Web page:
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Matt Glascock Earns Prestigious NASA Space Technology Research Fellowship
Matt Glascock, an aerospace engineering Ph.D. student, has received the NASA Space Technology Research Fellowship out of NASA’s Space Technology Mission Directorate. This fellowship is very prestigious and is awarded to outstanding graduate students to create innovative new technologies beneficial to space exploration and the understanding of space. Matt’s research for the fellowship will be testing microthrusters that can be integrated into small satellites will give the capability to maneuver, which is a feature that these spacecraft have been lacking. While the majority of the research will be done in the AP (Aerospace Plasma) laboratory at Missouri S&T, he will also be taking multiple trips to NASA Marshall Space Flight Center, Glenn Research Center, or Jet Propulsion Laboratory as well as back to Reno, Nevada with Digital Solid State Propulsion.
Matt started his love of Aerospace back when he was a kid, building spaceships of all kinds out of LEGO blocks. Ever since he could remember, he had told his mom that he wanted to work at NASA and now he is about to do that for the next 4 years under this fellowship. He is in love with the idea that he is a “rocket scientist” with small town Missouri roots. His mom tells everyone she sees that her son is working for NASA, with much pride. Matt received his bachelors of science in Aerospace Engineering in May of 2014. In his junior year of his undergraduate program, he got involved in Dr. Rovey’s AP lab, by doing research on a project which led to working during his senior year on a NASA Innovative Advanced Concepts project (NIAC). After graduating, he worked at NASA Marshall Space Flight Center on a summer internship and upon his return and entering the Ph.D. program he began working with Dr. Rovey, who is partnering with Digital Solid State Propulsion (DSSP). DSSP is a small company out of Reno, Nevada and Matt is currently interning with them during the summer of 2015.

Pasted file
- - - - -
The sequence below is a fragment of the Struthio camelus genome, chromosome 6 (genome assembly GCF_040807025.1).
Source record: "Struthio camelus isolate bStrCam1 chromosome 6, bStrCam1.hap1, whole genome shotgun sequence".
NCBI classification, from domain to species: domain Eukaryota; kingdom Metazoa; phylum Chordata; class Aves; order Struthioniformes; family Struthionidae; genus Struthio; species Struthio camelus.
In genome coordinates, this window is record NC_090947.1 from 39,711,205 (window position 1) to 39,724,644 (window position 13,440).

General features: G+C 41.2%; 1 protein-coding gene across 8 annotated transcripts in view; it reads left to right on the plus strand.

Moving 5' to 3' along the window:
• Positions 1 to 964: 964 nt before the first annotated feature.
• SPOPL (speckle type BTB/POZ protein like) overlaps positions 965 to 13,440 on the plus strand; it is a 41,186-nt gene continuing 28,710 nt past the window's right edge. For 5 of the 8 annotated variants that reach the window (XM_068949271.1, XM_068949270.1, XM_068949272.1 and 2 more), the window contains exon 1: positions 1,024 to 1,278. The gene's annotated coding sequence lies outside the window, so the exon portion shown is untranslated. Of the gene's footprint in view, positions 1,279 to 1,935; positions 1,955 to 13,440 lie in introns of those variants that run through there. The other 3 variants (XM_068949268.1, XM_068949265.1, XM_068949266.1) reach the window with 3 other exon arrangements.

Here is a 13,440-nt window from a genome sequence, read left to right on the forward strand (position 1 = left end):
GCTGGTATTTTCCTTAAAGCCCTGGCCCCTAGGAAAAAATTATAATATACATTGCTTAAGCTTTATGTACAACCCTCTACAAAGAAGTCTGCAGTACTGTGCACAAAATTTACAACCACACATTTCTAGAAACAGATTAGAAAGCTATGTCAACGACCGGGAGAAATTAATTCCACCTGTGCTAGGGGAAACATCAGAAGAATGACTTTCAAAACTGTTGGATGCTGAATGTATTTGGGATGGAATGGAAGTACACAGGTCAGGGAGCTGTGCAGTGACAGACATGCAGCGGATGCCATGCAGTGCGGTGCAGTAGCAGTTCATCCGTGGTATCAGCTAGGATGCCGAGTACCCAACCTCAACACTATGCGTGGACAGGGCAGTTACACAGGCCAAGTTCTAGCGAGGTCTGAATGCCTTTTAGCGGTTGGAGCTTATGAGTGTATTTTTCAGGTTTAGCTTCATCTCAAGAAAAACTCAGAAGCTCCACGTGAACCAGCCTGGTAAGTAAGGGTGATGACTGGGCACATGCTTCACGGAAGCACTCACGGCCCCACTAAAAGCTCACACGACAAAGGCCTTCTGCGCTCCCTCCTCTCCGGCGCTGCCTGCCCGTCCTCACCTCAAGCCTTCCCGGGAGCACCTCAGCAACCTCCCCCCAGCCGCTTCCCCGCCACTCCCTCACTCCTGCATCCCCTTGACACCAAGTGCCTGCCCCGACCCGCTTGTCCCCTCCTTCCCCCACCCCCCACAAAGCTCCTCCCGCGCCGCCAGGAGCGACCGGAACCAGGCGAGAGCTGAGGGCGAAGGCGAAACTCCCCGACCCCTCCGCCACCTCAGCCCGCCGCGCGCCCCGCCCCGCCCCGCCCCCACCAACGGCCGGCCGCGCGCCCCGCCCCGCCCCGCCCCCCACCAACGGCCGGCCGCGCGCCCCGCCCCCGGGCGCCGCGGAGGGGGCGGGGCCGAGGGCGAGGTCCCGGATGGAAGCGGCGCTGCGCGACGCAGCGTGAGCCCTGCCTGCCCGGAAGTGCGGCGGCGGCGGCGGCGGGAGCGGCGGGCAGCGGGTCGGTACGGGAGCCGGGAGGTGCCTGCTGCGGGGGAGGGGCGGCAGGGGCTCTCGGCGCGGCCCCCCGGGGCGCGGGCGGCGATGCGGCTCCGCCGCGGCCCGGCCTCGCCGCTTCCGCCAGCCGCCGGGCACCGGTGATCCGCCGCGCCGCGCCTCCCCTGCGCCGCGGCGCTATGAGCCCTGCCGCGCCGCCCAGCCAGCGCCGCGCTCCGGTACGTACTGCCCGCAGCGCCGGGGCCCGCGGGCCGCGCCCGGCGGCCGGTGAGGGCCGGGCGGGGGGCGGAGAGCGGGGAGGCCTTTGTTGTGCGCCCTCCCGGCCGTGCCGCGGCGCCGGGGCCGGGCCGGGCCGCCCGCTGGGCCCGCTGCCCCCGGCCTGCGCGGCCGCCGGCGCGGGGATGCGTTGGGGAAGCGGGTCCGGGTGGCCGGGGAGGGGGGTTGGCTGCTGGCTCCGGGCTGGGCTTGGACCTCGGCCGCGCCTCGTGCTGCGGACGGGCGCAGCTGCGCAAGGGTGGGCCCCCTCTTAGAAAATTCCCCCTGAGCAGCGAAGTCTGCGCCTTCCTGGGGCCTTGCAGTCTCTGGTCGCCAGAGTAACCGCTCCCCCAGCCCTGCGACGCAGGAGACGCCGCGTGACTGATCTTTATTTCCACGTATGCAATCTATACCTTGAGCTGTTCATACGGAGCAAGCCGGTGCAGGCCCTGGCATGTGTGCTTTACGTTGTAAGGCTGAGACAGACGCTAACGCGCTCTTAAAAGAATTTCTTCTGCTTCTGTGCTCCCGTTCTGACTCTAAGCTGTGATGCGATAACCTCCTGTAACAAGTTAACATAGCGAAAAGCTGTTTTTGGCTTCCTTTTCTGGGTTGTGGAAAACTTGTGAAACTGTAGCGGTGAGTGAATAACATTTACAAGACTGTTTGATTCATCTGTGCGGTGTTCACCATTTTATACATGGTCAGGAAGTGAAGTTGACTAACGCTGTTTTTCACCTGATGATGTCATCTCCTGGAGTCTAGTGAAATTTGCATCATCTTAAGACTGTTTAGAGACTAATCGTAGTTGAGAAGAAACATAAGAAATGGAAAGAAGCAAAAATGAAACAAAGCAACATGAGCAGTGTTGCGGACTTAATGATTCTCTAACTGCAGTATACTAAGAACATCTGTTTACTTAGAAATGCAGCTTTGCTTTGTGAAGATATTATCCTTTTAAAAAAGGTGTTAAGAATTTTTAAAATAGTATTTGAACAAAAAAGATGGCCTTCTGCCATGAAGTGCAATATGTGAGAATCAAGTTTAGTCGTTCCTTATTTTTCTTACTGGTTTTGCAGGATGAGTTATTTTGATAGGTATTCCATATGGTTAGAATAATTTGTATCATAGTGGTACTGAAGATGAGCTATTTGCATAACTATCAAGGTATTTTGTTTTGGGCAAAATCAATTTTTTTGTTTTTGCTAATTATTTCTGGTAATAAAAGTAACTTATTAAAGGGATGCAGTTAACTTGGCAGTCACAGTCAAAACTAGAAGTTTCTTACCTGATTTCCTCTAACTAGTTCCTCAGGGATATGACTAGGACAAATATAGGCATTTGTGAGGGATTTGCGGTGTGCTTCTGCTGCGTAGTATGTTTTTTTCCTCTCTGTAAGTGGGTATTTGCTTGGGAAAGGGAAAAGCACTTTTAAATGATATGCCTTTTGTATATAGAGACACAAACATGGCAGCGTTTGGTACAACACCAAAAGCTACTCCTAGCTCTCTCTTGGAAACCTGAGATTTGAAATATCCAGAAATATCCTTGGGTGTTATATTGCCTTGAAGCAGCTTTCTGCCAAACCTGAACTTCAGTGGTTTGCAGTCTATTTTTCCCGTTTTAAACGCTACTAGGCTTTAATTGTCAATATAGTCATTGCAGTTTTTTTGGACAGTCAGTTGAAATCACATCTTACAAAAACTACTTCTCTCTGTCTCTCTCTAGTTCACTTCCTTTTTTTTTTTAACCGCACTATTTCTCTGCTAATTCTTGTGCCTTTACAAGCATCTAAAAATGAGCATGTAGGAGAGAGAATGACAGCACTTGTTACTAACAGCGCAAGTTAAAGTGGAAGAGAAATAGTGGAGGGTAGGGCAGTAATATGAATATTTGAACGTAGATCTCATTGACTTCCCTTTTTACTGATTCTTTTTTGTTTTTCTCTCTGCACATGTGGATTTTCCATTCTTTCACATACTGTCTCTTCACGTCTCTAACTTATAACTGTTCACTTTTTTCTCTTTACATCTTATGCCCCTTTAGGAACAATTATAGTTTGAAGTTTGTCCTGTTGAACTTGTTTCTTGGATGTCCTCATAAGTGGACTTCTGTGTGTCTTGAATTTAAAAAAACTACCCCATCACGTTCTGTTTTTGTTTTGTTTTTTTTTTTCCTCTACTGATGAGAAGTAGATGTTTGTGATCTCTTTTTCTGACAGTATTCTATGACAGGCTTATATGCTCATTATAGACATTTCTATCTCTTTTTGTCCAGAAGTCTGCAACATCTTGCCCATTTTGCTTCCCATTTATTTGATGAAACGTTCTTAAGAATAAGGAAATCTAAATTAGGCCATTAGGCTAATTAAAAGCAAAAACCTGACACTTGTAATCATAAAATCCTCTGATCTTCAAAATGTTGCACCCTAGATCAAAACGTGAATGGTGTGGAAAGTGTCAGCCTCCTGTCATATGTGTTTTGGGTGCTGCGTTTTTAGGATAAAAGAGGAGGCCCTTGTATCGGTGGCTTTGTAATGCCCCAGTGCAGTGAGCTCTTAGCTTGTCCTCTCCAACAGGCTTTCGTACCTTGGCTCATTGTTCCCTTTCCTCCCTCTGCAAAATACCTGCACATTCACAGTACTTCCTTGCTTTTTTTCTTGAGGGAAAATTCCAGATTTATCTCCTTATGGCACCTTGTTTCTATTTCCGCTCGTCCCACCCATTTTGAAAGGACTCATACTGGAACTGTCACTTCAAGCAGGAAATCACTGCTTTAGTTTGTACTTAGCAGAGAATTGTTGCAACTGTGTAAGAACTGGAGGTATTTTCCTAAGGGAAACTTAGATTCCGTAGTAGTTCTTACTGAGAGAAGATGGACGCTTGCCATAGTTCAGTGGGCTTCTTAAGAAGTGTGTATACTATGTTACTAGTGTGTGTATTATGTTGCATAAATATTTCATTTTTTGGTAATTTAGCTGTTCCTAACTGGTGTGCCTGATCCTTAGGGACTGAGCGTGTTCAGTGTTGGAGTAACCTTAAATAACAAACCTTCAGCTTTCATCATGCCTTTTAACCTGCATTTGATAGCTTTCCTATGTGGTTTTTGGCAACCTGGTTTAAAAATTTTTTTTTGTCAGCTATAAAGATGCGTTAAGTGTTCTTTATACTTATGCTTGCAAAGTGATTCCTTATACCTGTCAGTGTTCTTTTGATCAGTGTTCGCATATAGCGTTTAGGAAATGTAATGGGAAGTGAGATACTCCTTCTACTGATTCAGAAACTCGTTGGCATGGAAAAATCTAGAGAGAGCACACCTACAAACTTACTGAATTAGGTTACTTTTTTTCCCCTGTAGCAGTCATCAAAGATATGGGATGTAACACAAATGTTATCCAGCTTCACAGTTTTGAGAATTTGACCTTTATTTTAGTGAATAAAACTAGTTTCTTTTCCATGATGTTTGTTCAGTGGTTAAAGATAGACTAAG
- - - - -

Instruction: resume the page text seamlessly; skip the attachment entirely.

The NASA Fellowship starts in the Fall of 2015 and will continue throughout the next 3-4 years. The fellowship covers all tuition/fees and a generous stipend. He will be continuing to work on his research on the characterization of DSSP’s Electric Solid Propellant Microthrusters, and will move in the direction of thrust measurements and the in-depth development of these thrusters as a new technology for spacecraft propulsion.
After graduating with his Ph.D., Matt would like to continue space propulsion technology research in the field, either with the government (NASA) or in the private industry (DSSP).